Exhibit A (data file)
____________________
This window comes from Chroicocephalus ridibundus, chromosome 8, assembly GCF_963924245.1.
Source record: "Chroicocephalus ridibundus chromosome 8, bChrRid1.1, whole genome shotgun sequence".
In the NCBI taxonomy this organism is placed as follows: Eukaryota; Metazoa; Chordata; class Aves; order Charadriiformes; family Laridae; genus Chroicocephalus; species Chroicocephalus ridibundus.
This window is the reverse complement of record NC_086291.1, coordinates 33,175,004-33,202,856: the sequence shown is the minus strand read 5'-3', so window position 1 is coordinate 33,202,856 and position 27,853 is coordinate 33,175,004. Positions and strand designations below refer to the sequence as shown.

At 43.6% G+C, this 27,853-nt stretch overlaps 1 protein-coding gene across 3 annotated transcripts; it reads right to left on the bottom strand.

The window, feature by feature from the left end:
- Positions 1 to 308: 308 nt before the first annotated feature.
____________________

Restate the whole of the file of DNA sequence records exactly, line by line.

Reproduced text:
This window comes from Chroicocephalus ridibundus, chromosome 8, assembly GCF_963924245.1.
Source record: "Chroicocephalus ridibundus chromosome 8, bChrRid1.1, whole genome shotgun sequence".
In the NCBI taxonomy this organism is placed as follows: Eukaryota; Metazoa; Chordata; class Aves; order Charadriiformes; family Laridae; genus Chroicocephalus; species Chroicocephalus ridibundus.
This window is the reverse complement of record NC_086291.1, coordinates 33,175,004-33,202,856: the sequence shown is the minus strand read 5'-3', so window position 1 is coordinate 33,202,856 and position 27,853 is coordinate 33,175,004. Positions and strand designations below refer to the sequence as shown.

At 43.6% G+C, this 27,853-nt stretch overlaps 1 protein-coding gene across 3 annotated transcripts; it reads right to left on the bottom strand.

The window, feature by feature from the left end:
- Positions 1 to 308: 308 nt before the first annotated feature.